© Sang Lei

Fed up with congestion at major container gateways and poor liner service levels, air freight is beginning to capture shipper customers that previously only used it as a last resort.

Damon Willis, senior director of logistics and trade compliance at US-based medical equipment manufacturer Drive DeVilbiss Healthcare, told delegates at this week’s JOC TPM conference in Long Beach its experience of operating an air freight supply chain during the pandemic had led it to plan to permanently diversify its use of transport modes.

“Our business model was built around maritime and we would only leverage air cargo as a last resort, but we saw our timeline at ports double as the congestion built up.

“Some of our customer relationships are so critical that these goods could not be stuck at ports, and we began firefighting to get air cargo space wherever we could and moved them to the customers at a loss.”

And even as the Covid-led huge demand for healthcare products began to recede, the company decided that it wanted to continue to keep the air freight option open.

“Over the past six months we have taken a more strategic approach and begun to leverage some of the space our freight forwarders had secured, and it has now developed as part of our business model.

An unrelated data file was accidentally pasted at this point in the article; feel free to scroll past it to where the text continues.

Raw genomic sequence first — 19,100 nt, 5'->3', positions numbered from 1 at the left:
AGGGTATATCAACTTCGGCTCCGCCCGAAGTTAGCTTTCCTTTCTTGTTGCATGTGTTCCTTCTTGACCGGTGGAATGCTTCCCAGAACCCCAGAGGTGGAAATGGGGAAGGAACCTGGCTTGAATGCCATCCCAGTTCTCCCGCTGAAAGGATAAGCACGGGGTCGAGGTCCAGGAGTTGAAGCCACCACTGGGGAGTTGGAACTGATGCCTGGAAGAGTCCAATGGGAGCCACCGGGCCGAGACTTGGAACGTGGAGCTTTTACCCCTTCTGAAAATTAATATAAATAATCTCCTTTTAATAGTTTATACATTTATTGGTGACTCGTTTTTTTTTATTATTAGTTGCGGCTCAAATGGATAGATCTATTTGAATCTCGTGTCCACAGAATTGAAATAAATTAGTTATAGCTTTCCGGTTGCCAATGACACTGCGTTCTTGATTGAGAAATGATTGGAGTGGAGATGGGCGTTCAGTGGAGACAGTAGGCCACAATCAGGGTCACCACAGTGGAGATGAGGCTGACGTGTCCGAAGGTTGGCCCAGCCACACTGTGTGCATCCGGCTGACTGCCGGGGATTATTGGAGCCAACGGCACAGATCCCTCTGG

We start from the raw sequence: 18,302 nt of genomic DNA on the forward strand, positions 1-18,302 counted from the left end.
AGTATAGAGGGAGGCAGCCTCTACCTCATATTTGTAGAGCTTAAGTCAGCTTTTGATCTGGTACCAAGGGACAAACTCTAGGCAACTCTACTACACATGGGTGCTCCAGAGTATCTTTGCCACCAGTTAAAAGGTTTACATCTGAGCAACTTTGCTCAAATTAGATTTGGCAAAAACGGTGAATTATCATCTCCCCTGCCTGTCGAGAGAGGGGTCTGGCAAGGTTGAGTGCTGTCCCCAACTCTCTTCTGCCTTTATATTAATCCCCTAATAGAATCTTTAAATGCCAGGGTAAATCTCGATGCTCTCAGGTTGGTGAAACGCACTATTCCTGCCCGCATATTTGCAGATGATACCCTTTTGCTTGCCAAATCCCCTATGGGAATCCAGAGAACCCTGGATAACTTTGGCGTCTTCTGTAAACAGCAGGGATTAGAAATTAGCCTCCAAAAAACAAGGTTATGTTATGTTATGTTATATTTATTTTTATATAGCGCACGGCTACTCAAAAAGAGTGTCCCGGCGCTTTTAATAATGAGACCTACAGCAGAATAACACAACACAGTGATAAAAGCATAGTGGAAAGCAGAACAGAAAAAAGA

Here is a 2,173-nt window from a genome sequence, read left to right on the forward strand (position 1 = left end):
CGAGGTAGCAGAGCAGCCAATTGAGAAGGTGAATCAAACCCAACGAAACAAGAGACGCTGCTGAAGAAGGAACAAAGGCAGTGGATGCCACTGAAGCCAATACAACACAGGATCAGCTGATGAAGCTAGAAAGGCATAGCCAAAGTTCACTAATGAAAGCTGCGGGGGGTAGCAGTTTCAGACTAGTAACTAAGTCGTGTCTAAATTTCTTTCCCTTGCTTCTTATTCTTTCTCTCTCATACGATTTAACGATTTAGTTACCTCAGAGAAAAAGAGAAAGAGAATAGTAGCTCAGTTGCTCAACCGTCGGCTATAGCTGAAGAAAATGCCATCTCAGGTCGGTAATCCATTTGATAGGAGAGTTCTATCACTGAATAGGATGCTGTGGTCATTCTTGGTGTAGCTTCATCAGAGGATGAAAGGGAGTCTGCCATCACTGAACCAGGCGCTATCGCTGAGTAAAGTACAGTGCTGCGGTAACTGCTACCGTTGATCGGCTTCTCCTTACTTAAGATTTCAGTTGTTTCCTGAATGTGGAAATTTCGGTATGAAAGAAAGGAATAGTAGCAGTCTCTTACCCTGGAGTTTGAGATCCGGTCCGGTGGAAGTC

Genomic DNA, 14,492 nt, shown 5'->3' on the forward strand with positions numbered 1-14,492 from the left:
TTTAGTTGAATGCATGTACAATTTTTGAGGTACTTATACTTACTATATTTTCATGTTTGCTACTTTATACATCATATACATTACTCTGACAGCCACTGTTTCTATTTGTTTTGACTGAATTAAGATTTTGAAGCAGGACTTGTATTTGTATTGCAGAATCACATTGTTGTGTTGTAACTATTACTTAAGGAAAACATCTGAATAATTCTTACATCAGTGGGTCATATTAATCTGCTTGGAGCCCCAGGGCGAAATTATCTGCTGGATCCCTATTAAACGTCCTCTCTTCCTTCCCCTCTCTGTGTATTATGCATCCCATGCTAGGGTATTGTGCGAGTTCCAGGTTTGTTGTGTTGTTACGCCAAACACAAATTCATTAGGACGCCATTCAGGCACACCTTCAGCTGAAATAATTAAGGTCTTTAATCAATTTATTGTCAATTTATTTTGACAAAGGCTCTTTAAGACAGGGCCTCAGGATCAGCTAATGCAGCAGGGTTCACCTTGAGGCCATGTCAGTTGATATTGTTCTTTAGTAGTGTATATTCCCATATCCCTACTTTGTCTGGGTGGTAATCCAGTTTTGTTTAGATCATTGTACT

“We have come up with a formula which suggests certain of our higher-margin SKUs that have high turn rates can be air freighted – we are flying them on a regular basis and we will probably continue to do so after the port congestion eases.

“It’s no longer a transactional part of our business, it is part of our strategy,” said Mr Willis.

However, with shippers unable to directly book air freight shipments, and capacity in cargo as tight as it is on containerships, hewarned shippers that they would need to rely heavily on their freight forwarders to make such a strategy work.

“But I would also add that when the pandemic hit, we had a really solid relationship with our freight forwarders and they were able to develop the solution that kept these goods moving,” he said.

Neel Jones Shah, global head of air freight at Flexport, added: “Collaboration with your freight forwarder is absolutely central to making this a success, because of the new environment air cargo should be a core component of shippers’ supply chain strategy, but they need to make it strategic and get out of the transactional.

“If you are only going to use air freight in a reactive manner when ocean becomes difficult, it is very difficult to form a partnership with a forwarder. But if it becomes part of a supply chain strategy, it becomes much easier to partner and develop that strategy,” he added.

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